What you have to do here, and what I found that the people I've dealt with over the years want to know is not whether I'm a Democrat or a libertarian or a vegetarian or a Republican. What they want to know is am I going to give them their side of the story when I do a story about an issue? And that's what I've always tried to do. I've tried the best I can...
KURTZ: But isn't it human nature -- isn't it human nature, Bob, if you are, for example, in favor of abortion rights, that the way you frame a story or decide whether to include something, or not include something, might be affected subconsciously by your own political opinions? We all have opinions, obviously.
SCHIEFFER: I suppose so, but there is such a thing as professional training, Howie, and I think reporters are trained to put those biases aside. I think that's one of the things we always have to be on guard about, because we always have to understand that there are two sides of a story, no matter what we think about it.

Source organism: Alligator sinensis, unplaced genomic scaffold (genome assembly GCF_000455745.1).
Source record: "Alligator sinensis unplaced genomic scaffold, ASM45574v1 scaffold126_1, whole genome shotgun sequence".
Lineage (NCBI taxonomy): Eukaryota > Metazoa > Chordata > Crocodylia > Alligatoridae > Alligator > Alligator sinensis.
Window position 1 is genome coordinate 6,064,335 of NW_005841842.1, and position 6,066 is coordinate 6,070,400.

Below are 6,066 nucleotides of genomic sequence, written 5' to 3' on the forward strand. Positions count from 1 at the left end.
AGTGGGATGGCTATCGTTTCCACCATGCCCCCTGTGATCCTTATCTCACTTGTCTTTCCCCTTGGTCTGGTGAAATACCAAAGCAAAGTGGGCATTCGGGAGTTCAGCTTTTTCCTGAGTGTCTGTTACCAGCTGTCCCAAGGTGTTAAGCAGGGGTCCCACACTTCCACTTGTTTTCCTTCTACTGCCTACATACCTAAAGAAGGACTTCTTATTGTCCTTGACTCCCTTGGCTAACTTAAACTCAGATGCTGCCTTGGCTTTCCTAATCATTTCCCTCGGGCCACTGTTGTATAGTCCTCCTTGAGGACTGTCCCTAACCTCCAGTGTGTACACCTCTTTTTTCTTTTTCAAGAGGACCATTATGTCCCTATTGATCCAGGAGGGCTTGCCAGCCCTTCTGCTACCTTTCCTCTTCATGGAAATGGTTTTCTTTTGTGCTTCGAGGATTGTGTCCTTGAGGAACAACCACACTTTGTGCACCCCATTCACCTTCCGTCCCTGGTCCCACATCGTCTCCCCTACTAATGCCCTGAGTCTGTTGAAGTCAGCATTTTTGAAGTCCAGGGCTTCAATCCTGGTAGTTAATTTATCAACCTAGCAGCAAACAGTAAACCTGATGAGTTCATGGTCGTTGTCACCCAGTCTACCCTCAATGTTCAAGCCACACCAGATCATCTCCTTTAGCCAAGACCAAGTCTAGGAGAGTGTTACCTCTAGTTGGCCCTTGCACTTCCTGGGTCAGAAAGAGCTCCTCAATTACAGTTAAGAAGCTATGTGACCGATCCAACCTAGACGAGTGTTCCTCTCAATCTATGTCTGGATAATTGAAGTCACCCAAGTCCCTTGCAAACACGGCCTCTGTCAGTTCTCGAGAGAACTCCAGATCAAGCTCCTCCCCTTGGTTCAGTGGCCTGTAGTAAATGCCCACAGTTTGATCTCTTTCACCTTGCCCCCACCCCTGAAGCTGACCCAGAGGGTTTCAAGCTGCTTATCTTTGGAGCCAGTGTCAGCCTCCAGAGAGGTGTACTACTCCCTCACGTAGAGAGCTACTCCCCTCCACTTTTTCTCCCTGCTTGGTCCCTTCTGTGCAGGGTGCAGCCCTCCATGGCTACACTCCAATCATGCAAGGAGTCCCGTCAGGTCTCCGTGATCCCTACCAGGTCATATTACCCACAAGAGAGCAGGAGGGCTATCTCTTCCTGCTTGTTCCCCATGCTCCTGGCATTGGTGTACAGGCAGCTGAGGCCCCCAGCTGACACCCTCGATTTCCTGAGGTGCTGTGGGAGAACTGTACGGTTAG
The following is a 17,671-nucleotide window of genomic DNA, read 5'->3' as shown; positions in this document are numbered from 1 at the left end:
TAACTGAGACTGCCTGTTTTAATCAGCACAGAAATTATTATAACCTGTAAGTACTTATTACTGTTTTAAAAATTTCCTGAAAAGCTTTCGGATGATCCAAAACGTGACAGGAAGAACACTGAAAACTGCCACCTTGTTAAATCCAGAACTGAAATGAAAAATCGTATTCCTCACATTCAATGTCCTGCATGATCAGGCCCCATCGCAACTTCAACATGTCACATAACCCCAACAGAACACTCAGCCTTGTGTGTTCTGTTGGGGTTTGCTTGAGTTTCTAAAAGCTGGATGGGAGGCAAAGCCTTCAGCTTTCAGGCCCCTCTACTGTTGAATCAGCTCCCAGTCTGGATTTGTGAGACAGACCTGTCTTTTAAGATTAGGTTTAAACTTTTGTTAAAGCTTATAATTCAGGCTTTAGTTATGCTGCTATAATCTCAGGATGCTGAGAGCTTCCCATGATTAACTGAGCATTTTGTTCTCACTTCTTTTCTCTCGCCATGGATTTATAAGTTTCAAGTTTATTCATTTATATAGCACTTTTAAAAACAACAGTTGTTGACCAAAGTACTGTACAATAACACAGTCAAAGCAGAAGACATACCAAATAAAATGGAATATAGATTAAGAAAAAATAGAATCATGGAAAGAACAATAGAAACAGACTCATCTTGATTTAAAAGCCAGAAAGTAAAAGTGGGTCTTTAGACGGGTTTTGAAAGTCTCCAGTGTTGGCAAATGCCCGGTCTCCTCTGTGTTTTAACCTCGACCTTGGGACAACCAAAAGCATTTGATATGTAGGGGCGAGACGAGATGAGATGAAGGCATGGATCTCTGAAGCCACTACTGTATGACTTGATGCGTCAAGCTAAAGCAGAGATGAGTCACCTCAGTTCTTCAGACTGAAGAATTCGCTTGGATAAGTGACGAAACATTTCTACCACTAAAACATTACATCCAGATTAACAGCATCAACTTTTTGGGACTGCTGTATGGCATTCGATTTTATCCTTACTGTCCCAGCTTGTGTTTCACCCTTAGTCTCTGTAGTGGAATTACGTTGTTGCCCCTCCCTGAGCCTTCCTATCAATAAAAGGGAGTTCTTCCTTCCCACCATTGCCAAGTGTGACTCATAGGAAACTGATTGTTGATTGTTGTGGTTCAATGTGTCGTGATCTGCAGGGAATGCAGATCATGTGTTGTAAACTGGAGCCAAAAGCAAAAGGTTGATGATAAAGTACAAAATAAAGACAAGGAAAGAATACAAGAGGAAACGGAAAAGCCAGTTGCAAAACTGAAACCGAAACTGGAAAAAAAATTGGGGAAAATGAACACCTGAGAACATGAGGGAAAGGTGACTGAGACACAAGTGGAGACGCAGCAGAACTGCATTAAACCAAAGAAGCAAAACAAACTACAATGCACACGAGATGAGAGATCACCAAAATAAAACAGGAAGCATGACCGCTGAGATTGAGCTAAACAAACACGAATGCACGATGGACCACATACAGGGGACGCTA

Well, I favor abortion rights. I, by the same token, do not really favor abortion. But I think everybody ought to have the -- their own ideas about it and have the right to do what they -- whatever they think in that case.
So you have to put your biases -- we all have biases. We all have a point of view. The media's filled with various points of view. We -- we're like a draft army. We reflect the society from which we're drawn. But we are professionals, and our job is to understand there are two sides. And when we do a story about something, make sure that's reflected.
KURTZ: All right. A lot more to talk about with Bob Schieffer. When we come back in a moment, we'll ask him about the future of network news. Please stay with us.
(BEGIN VIDEO CLIP)
SCHIEFFER: I'm not exactly a new face. Many of you have known and trusted me over the years. I take that as a high compliment, and I promise you this: I'll never take that trust for granted.
(END VIDEO CLIP)
KURTZ: Welcome back to RELIABLE SOURCES. We're talking with Bob Schieffer, the new anchor of "The CBS Evening News" in the wake of Dan Rather's departure.
Bob, as you well know, ratings for all the nightly newscasts have been declining for about two decades now. And many people say, "Gee, they're becoming irrelevant in an age where, 24 hours a day, you can get news on cable, on the Internet, on talk radio. You can have it beamed to your cell phone. You name it."